In a typical planning environment, more than half of all time is spent gathering and re-keying data, which leaves little time for analysis. The average company spends only 16% of their time in the value added activities of explaining the “why,” and exploring the “what if.” — Hackett Bench-Marking

3. Ensuring compliance is impossible. In the post-Sarbanes-Oxley world, companies of all sizes are facing strict requirements for transparency and data security. Public companies must ensure that they have strong controls around financial processes. And even private companies are under increased scrutiny from lenders, auditors and investors. A meticulous budgeting and forecasting process is central to the good governance of every company.

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Spreadsheet tools were simply not designed for rigorous financial controls. The limited retrofitting that has been done — such as adding passwords to spreadsheets or attempting to limit which portions of a spreadsheet are editable — are the worst kind of half-measure. They do not accurately address compliance issues, but rather make the entire process more cumbersome and difficult for everyone involved.
30 to 90 percent of all spreadsheets suffer from at least one major user error. The range in error rates depends on the complexity of the spreadsheet being tested. In addition, none of the tests included spreadsheets with more than 200 line items where the probability of error approaches 100 percent. — The Journal of Property Management

With spreadsheets, organizations face numerous compliance-related risks, including: > Data security — Because there is little to no security inherent in a spreadsheet model, they make it virtually impossible to ensure that the data has not been tampered with, viewed by unauthorized individuals within the company — or worse — forwarded to others outside the company. > Data inconsistency — Multiple versions of spreadsheets floating around in email make it difficult to ensure that analyses are performed on the most up to date financial plan or forecast. > Audit trails — Spreadsheets lack audit trail capabilities that allow financial managers to see who made changes and when.

4. With spreadsheets, there is never just one set of facts. Getting everyone in the organization “on the same page” is not just a good idea; it is a financial best practice. Operating with critical information scattered around the organization in spreadsheets is a virtual guarantee that at least some key members of the management team will be working from old, out-of-date numbers.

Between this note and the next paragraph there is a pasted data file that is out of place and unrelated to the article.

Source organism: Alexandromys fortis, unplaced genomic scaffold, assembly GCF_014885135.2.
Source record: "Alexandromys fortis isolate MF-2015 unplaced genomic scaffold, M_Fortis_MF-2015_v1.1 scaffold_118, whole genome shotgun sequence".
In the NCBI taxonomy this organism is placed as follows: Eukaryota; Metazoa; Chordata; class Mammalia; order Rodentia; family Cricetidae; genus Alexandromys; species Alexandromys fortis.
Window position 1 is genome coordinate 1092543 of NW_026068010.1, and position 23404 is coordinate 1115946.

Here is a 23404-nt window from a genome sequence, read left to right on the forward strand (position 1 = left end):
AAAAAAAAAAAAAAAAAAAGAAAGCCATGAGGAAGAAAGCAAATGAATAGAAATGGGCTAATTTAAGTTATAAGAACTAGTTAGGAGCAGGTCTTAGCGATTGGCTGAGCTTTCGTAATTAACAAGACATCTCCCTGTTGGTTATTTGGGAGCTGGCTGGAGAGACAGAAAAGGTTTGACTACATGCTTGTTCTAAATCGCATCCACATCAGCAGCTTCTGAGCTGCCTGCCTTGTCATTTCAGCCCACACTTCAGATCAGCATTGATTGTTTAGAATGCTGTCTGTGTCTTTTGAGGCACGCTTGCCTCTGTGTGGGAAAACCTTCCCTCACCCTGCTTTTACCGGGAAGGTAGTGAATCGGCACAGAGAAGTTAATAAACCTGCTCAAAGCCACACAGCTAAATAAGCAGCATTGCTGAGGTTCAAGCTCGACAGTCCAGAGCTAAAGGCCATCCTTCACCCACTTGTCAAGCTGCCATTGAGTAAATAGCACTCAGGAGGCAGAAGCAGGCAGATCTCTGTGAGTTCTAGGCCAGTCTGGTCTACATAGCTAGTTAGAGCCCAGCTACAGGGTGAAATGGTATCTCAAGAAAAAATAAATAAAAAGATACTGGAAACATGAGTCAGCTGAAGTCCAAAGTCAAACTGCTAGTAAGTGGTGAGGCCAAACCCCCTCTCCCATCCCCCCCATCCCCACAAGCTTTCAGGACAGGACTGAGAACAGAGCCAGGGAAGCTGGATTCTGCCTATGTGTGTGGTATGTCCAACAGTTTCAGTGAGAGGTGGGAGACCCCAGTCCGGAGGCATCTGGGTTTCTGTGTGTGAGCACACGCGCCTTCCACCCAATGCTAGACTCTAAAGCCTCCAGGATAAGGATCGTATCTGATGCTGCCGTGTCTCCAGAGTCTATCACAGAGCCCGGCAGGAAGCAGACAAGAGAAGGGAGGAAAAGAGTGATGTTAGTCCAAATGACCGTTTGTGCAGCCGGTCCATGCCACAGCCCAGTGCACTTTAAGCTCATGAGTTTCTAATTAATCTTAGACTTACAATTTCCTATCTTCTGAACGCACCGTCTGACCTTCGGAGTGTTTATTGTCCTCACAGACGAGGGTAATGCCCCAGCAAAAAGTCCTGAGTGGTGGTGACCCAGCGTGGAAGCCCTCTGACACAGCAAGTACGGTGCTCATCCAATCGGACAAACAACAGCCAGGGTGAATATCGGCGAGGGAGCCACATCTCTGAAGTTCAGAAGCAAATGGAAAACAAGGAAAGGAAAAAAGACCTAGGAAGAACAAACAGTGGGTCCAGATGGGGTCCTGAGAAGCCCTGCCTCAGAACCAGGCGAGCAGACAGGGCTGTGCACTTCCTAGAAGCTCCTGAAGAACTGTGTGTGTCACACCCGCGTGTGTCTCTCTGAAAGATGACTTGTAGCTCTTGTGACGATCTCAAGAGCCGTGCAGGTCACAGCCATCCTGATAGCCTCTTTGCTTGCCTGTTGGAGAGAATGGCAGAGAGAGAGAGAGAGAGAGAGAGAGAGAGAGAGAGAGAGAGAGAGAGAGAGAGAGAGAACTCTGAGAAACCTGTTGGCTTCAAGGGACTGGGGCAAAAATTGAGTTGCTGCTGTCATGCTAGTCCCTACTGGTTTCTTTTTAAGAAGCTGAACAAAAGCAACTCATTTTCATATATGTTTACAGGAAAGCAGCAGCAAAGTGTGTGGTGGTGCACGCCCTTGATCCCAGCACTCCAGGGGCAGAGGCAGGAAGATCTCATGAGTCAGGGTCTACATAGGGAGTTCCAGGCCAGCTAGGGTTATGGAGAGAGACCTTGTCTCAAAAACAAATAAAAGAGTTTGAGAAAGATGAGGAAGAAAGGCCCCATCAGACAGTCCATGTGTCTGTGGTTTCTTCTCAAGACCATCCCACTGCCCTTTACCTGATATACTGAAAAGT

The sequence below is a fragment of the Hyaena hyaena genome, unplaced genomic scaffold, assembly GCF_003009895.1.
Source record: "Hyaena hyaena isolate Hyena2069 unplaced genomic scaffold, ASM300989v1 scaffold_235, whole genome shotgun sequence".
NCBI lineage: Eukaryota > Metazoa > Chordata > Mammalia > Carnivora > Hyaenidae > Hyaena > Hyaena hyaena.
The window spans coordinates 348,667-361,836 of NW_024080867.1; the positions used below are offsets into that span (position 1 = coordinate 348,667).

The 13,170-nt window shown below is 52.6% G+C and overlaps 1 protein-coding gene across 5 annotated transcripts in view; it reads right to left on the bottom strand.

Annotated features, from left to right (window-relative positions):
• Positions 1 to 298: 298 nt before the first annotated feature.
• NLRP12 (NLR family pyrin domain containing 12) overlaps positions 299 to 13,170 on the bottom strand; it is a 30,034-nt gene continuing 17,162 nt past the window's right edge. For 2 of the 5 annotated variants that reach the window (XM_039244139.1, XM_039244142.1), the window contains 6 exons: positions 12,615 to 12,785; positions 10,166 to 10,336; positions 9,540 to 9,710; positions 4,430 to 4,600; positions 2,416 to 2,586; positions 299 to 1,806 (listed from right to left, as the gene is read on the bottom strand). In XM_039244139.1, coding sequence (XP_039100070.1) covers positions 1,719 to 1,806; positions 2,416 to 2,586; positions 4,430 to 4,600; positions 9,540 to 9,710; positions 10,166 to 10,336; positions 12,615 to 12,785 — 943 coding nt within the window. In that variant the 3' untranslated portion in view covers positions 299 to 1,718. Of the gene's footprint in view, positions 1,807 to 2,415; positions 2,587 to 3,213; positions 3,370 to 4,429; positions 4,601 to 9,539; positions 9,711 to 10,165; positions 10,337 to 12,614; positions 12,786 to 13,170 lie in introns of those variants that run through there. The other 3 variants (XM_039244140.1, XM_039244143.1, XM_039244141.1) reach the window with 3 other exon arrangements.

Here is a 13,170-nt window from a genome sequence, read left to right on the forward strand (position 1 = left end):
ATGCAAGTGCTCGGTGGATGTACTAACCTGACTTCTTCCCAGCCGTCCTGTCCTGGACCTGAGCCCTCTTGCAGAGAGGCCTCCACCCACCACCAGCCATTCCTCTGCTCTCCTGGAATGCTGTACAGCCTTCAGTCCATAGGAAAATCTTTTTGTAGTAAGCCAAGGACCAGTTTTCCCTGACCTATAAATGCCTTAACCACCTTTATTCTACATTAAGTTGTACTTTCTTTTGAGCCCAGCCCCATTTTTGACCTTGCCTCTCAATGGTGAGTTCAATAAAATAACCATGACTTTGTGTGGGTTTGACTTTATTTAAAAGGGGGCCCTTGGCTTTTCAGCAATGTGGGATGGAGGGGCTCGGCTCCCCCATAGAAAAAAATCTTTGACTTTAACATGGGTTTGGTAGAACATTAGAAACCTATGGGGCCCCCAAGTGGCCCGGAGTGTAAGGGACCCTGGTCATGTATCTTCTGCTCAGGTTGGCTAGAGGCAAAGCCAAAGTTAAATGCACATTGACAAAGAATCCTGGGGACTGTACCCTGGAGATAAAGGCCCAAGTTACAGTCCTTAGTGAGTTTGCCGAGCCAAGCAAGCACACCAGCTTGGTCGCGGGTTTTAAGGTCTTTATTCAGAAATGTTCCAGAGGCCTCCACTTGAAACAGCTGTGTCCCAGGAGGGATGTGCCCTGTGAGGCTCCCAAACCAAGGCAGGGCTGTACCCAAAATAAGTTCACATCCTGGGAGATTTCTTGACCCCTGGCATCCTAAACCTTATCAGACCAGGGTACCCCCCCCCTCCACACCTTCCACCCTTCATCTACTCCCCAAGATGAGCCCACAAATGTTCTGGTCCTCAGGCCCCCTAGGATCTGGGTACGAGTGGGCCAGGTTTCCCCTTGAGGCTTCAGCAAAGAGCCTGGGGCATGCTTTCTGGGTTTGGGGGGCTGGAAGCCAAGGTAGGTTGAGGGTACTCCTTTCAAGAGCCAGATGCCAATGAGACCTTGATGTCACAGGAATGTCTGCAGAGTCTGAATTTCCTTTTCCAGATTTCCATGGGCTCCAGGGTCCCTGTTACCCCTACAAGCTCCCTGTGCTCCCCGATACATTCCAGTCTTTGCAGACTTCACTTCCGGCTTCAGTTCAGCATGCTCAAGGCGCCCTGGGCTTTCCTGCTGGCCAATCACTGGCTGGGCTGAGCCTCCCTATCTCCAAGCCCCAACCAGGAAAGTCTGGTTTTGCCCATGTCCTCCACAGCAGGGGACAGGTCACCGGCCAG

In a survey of 168 finance executives, 33 percent of respondents with revenue under $100 million say that “spreadsheet hell” is a fair description of what goes on in their departments. That figure jumps to 59 percent for larger companies. — CFO IT

Does everyone have the latest headcount forecast? Are they hiring to the current targets? Ordering the correct amounts of raw materials? Planning to support the agreed to number of sales representatives? Looking at a budget spreadsheet in an email inbox, or on a hard drive, does not allow a departmental finance manager to tell whether a spreadsheet is the latest and greatest — or the one from last week. It is only a matter of time before someone generates a plan based on the wrong set of numbers. And only a matter of time before the impact of that mistake is material.

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5. Re-forecasting is infrequent. Annual budgets are no longer enough. In today’s competitive, dynamic market, rolling forecasts — revised monthly, quarterly or at least semi-annually — are key not only to understanding the company’s current financial situation, but also its future. The market, competitors and economy change constantly. Companies must have a plan to anticipate these changes, which are an undeniable part of the budgeting process. But clearly the process with spreadsheets is just too time consuming. Finance must be able to quickly reforecast and engage department managers in that process. Surveys consistently show that financial managers would like to reforecast more frequently but fail to due to the time and effort associated with a spreadsheet-based process. It’s clear that spreadsheets — a 30-year-old technology — are not up to the task of budgeting in today’s dynamic companies. Large companies have known this for years and have standardized on a number of enterprise solutions — Hyperion, Cognos, and Cartesis to name a few. But the lengthy implementation times, high costs and large staffs required by these solutions make them ill-suited to mid-sized companies. What alternatives do these organizations have?

Despite its ubiquitous nature and popularity as a planning and budgeting tool, spreadsheet software alone has proven to be poorly suited for enterprise planning processes. — Forrester Research